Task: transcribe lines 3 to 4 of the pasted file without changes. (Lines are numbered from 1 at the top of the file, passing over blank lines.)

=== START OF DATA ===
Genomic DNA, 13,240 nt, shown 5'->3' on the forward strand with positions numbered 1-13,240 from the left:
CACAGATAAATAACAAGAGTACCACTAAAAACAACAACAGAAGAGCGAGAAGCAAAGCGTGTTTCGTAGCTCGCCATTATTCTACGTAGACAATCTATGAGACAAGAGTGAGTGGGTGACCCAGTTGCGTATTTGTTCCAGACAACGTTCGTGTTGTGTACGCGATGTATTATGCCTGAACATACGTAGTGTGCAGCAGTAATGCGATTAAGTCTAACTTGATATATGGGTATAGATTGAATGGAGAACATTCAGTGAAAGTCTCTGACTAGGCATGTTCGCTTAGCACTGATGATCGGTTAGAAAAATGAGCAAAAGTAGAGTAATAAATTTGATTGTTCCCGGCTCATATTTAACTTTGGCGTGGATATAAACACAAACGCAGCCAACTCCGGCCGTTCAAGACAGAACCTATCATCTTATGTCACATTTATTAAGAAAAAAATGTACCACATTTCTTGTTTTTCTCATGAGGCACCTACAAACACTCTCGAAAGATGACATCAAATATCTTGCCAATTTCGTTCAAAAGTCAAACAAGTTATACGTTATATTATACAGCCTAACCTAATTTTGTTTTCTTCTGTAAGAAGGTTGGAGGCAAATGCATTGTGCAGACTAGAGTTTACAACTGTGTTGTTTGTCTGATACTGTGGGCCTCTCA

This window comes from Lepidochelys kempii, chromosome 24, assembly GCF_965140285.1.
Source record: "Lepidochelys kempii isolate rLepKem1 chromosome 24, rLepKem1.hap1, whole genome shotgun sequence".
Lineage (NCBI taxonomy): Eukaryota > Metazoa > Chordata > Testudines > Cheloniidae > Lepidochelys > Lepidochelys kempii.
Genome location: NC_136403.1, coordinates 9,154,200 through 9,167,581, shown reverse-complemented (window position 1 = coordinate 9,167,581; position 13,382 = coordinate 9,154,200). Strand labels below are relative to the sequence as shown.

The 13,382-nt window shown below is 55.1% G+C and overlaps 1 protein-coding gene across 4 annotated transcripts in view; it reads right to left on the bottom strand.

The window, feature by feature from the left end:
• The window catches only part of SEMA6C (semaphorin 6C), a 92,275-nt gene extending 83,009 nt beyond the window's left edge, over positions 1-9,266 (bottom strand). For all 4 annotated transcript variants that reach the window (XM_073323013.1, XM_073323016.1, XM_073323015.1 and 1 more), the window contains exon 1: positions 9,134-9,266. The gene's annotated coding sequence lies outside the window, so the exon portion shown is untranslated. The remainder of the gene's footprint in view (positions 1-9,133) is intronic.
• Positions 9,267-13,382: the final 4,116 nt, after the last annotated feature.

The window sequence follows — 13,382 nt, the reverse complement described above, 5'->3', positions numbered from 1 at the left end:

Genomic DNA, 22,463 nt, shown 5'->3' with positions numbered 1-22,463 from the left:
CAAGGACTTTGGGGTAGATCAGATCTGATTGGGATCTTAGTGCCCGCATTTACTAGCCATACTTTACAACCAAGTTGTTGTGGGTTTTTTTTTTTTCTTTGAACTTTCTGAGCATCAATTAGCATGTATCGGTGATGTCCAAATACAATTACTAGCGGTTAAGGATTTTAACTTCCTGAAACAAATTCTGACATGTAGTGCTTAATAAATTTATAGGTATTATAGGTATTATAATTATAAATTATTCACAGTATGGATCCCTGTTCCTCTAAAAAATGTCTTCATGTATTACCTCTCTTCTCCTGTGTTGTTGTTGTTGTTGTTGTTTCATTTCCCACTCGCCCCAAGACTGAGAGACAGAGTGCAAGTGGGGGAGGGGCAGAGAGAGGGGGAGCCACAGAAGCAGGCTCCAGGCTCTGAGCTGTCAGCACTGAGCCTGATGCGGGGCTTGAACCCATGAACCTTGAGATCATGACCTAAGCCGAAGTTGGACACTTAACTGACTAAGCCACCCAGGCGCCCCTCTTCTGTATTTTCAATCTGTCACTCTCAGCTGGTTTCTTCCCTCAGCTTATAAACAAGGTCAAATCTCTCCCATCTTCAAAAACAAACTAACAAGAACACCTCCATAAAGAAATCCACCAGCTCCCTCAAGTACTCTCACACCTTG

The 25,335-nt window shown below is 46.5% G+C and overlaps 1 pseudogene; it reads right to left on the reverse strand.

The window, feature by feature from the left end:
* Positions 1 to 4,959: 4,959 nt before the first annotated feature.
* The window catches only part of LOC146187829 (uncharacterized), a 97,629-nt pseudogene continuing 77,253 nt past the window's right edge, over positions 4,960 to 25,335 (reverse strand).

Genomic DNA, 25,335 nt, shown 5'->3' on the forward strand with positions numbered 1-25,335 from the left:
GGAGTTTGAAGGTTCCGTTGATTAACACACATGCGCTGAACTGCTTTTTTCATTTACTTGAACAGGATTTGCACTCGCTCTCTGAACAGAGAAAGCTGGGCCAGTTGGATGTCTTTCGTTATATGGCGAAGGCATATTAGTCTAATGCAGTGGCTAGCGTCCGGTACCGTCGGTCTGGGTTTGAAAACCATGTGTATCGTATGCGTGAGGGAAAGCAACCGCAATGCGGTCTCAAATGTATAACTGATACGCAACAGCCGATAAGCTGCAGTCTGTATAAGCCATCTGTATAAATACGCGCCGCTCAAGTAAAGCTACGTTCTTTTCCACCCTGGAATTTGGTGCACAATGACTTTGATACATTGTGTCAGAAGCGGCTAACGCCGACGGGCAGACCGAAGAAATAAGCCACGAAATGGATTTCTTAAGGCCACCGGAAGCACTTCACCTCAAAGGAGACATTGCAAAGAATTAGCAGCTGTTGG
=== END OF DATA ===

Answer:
This window comes from Lepidochelys kempii, chromosome 24, assembly GCF_965140285.1.
Source record: "Lepidochelys kempii isolate rLepKem1 chromosome 24, rLepKem1.hap1, whole genome shotgun sequence".